Those wishing to debate whether entrepreneurial talent is born or manufactured may wish to examine the breakneck speed of Michael Welch’s ascent. It’s clear that just being another employee was never an option for the Black Circles founder, even at an early age.
“I was the kid in school who would buy a compilation CD and copy it onto blank tapes and sell them,” he says. “I was a trader – there was no motivation to do it, I just did it for the money and the buzz of the sell.”
Welch decided to leave school at 16; “I wanted to get out of the education system, it didn’t really agree with me,” he recalls. After scouring the papers for a job, an apprentice tyre fitter’s job caught his eye. Almost immediately, his entrepreneurial instincts kicked in.
“I had a minor responsibility within the company, but it was obvious that these guys were buying for x price and selling for y, and the bit in the middle was quite substantial,” Welch explains. “More importantly, the customers didn’t quibble. There was no negotiation over price, so it was obvious there was money in it.
“I decided I would have a go myself. The bigger the tyres, the more margin there was to be made, so I thought why not start a mail order, high performance specialist tyre business, which is what I did.”
Welch, who was only just 18, got a £500 grant from the Prince’s Trust and started selling tyres via motoring magazines such as Max Power and Redline. However, he admits that he knew nothing about running a business at the time and needed help with basics such as finance management.
After taking a college course to plug his knowledge gaps, Welch worked for a year under Sir Tom Farmer, founder of tyre giants Kwik-Fit, gaining invaluable experience. He credits this time for setting the foundations for Black Circles.
“Kwik-Fit are the biggest tyre retailers in the world, they are market leaders,” Welch says. “It was my chance to see not what they do right, but what they do wrong, where their weak spots are and how their business model and proposition could be improved.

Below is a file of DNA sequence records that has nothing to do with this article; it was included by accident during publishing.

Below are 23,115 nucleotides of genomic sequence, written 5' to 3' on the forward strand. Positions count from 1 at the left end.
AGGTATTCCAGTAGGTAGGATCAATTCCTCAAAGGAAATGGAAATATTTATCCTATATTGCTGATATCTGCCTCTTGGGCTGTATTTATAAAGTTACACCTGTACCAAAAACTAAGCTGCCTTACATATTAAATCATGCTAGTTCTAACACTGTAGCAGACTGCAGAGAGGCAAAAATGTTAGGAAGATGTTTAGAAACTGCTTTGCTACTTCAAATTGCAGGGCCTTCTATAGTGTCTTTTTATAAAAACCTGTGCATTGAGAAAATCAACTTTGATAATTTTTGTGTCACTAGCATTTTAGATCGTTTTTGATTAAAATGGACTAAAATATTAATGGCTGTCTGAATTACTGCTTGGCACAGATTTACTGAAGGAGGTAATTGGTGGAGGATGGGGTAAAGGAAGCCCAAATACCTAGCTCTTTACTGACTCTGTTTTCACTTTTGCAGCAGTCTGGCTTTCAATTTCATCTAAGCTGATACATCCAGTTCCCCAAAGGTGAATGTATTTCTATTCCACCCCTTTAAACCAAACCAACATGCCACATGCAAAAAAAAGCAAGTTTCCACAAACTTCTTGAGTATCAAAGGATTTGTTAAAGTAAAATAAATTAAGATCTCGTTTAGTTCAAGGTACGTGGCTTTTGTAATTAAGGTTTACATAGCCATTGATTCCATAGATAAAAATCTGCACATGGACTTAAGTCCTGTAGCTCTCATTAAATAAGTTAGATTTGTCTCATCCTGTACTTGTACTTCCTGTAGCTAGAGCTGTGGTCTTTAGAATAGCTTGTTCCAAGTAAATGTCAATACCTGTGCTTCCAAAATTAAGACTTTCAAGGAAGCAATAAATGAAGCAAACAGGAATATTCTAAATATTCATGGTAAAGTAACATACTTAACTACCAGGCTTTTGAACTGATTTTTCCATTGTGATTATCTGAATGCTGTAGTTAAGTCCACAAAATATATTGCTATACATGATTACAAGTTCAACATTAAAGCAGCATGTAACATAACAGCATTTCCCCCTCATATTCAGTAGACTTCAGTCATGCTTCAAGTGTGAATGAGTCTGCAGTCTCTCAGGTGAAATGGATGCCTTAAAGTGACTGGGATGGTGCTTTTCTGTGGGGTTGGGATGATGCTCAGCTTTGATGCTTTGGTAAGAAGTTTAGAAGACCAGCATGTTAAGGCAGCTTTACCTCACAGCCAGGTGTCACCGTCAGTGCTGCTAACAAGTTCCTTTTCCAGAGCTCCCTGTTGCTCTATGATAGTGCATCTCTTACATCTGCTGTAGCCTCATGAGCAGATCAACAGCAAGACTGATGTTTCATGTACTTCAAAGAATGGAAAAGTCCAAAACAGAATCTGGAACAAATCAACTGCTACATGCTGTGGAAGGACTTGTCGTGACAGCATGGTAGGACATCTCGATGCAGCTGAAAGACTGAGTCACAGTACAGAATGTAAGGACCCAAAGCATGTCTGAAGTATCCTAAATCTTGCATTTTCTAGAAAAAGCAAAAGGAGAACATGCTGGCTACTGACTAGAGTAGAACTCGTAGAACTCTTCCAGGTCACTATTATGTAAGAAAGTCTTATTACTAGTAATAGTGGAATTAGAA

“It became clear very quickly that the market leaders, such as Kwik-Fit, weren’t doing the best job possible.
“I wanted to be the chief executive of Kwik-Fit, but I was 20, there was no way that was ever going to happen. So I built my own Kwik-Fit.”
Black Circles, which is now four years old, allows customers to order tyres on the internet and get them fitted within a day at one of its affiliated garages. The low-cost, speedy service has proved a stunning success for Welch, with sales ballooning from £50,000 in the first year to a projected £7 million in 2005.
However, these rewards have only come with painstaking work and sometimes painful boardroom clashes. The introduction of a “challenging” shareholder to Welch’s then-fledgling business nearly sunk the enterprise before it got off the ground. He admits that naivety nearly cost him dear.
“It turned into a nightmare,” he says. “My business was being wrestled away from me. For the first year, I spent my time building the business and fighting the shareholder. It was dirty play. And it became a priority to buy him out and replace him with a team of investors, which I did.”
Learning from his bitter experience, Liverpudlian Welch assembled a team that complimented his skills and compensated for his lack of legal and accountancy knowledge.